Energy and raw material prices had been all over the place since March 2020. And now this... Buyers are truly facing unprecedented conditions.
Quantitative analysis can help a lot, but more than ever it is critical to understand that "beating the market" is not the point.
The real point of "accuracy"
The efficient market hypothesis may have been challenged in countless ways since it was first formulated in the 1950s (!), it certainly lives strong with modern energy and raw material buyers.
Lots of them react to the perspective of using quantitative analysis with comments like: "You can't beat the market!", or "If you can anticipate prices, why are you not billionaires already?"
From that mindset comes an excessive focus on predictive performance ("accuracy") as an end in itself, whereas as an industrial buyer, you should think of accuracy as the IQ of quantitative market intelligence.
Direct material procurement - What to expect from machine learning
What matters then, is how you are going to use that IQ to navigate erratic energy and raw material markets.
Consistent reactivity is the first major advantage of solid quantitative analysis for energy and raw material buyers.
Traditionally, industrial buyers have favored stable price management mechanisms, limiting their monitoring costs:
- Term-based supplier agreements with monthly price adjustments.
- Limited spot transactions and stable spot vs. term-based balance.
- Basic hedging policies - small number of contracts, rigid decision windows...
But in highly volatile markets, the costs of this approach outweigh its benefits. Too many missed opportunities, hidden risks, flawed decisions...
Quantitative analysis brings the real-time insights and solid backup you need to be more reactive. That doesn't mean turning into a trader - it's about calmly and opportunistically adjusting to market dynamics:
- Instead of renewing the same price adjustment formula year after year, reviewing and potentially amending it every quarter.
- Marking a larger proportion of total spend for potential spot transactions, and continuously updating that proportion.
- Instead of always using the same futures contracts for hedging, dynamically adjusting with the mix of futures contracts ("cascading").
- Instead of processing purchase orders immediately, potentially waiting a few days for better market conditions...
It's really about buyers following in the footsteps of their colleagues on the production line, away from large batches of standard products, towards manufacturing on demand.
But of course reactivity shouldn't result in anarchy. A good quantitative framework will buttress the two kinds of consistency that matter to energy and raw material buyers.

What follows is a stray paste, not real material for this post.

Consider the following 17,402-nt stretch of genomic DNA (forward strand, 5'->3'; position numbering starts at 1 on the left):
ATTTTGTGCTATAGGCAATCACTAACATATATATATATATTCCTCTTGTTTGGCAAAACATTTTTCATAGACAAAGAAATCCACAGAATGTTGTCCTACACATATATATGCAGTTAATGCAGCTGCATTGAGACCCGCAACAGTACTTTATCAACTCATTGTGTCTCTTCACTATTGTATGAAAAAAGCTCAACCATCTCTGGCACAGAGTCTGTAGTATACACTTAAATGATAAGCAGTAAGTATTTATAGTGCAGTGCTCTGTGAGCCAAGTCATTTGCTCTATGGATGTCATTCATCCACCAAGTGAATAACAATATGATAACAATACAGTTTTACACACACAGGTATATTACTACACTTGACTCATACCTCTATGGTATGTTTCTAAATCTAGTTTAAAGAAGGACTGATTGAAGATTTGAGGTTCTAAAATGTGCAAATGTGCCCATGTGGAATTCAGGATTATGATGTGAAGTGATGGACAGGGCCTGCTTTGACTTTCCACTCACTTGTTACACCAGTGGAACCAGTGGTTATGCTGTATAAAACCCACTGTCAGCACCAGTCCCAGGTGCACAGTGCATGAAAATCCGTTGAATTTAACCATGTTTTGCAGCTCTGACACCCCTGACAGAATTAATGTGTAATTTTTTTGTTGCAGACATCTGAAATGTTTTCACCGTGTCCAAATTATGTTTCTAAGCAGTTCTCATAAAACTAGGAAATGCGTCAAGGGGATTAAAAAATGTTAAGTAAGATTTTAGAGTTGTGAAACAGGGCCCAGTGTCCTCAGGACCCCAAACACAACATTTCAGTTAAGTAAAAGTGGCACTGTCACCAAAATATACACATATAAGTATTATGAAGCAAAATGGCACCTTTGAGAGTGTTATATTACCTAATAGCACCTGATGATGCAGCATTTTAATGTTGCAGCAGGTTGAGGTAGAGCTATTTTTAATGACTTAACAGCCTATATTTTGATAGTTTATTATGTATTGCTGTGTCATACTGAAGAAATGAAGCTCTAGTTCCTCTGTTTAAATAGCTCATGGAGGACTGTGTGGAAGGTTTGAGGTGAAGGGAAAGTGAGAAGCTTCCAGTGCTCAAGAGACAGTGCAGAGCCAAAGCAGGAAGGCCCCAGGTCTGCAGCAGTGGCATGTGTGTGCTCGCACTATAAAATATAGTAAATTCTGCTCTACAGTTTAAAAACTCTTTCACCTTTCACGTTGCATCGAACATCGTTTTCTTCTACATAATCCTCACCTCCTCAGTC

- Time consistency. More reactivity means more decisions. It is a winning game when played consistently over time: you want to optimize each transaction individually, but also as part of an ever-expanding sequence. Continually mixing descriptive and predictive analyses will help you do that.
- Industrial consistency. Quantitative analysis can also ensure that increased market responsiveness doesn't come at the cost of reduced industrial efficiency. For example, what is the point of using more secondary materials, if the corresponding cost reduction is offset by higher energy requirements?
Playing out scenarios, exploring boundaries, stress-testing... are time-honored ways to deal with uncertainty. Scenario planning is a special kind of quantitative analysis that provides unique market and operational insights.
A market model is like a jelly shape: you can squeeze it in selected spots and see where the deformation reverberates.
For example, Datapred's Markets module includes two types of scenario planning:
- Price driver impact. Once you have quantified the price drivers for the energy or raw material you are buying, you can answer questions like "If energy prices rise 5% today, what is the likely impact on next month EPS prices?"
- Historical replay. With a robust quantitative market model, you can also "replay" past situations and assess their impact on current prices. For example: if the first lockdown happened again today, what would be the impact on German power prices?
A proper digital twin for energy and raw material buyers will address not only the market-related aspects of the decision process, but also the relevant operational challenges:
That extends your scenario planning possibilities to internal decision factors and trade-offs. For example:
- With 10% more inventory capacity and an average order frequency of 30 instead of 60 days, would I have spent less on steel scrap these past 12 months?
- How much could I save if I added monthly futures to my usual mix of calendar futures?
- If I increased the proportion of palm oil in my vegetable oil mix, would the overall cost reduction compensate for the degraded quality and sustainability indices of my product?
Don't hesitate to contact us for a discussion of quantitative analysis in your context. You can also check out this page for links to interesting resources on digital procurement.